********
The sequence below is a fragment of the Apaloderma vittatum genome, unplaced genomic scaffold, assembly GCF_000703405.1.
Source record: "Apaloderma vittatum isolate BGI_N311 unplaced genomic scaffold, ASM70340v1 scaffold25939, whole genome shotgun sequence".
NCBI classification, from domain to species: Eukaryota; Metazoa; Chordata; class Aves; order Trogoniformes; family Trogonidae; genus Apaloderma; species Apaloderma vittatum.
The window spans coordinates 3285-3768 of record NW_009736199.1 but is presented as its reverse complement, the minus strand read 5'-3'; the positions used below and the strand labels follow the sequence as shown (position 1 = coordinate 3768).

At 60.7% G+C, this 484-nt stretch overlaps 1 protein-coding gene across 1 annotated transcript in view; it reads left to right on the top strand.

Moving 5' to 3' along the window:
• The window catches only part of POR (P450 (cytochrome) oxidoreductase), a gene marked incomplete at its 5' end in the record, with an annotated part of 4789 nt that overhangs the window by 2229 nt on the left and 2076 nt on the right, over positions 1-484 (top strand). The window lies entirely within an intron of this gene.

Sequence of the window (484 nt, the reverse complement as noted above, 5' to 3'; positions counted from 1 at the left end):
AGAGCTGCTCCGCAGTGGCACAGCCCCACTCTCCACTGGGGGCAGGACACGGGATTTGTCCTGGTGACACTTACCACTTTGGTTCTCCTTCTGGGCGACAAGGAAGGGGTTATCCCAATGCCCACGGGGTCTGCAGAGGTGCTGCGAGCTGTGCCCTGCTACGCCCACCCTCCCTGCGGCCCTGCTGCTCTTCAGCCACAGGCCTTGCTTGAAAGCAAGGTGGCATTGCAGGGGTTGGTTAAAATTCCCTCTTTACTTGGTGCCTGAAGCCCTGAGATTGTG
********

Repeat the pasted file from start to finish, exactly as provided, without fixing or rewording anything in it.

The sequence below is a fragment of the Apaloderma vittatum genome, unplaced genomic scaffold, assembly GCF_000703405.1.
Source record: "Apaloderma vittatum isolate BGI_N311 unplaced genomic scaffold, ASM70340v1 scaffold25939, whole genome shotgun sequence".
NCBI classification, from domain to species: Eukaryota; Metazoa; Chordata; class Aves; order Trogoniformes; family Trogonidae; genus Apaloderma; species Apaloderma vittatum.
The window spans coordinates 3285-3768 of record NW_009736199.1 but is presented as its reverse complement, the minus strand read 5'-3'; the positions used below and the strand labels follow the sequence as shown (position 1 = coordinate 3768).

At 60.7% G+C, this 484-nt stretch overlaps 1 protein-coding gene across 1 annotated transcript in view; it reads left to right on the top strand.

Moving 5' to 3' along the window:
• The window catches only part of POR (P450 (cytochrome) oxidoreductase), a gene marked incomplete at its 5' end in the record, with an annotated part of 4789 nt that overhangs the window by 2229 nt on the left and 2076 nt on the right, over positions 1-484 (top strand). The window lies entirely within an intron of this gene.

Sequence of the window (484 nt, the reverse complement as noted above, 5' to 3'; positions counted from 1 at the left end):
AGAGCTGCTCCGCAGTGGCACAGCCCCACTCTCCACTGGGGGCAGGACACGGGATTTGTCCTGGTGACACTTACCACTTTGGTTCTCCTTCTGGGCGACAAGGAAGGGGTTATCCCAATGCCCACGGGGTCTGCAGAGGTGCTGCGAGCTGTGCCCTGCTACGCCCACCCTCCCTGCGGCCCTGCTGCTCTTCAGCCACAGGCCTTGCTTGAAAGCAAGGTGGCATTGCAGGGGTTGGTTAAAATTCCCTCTTTACTTGGTGCCTGAAGCCCTGAGATTGTG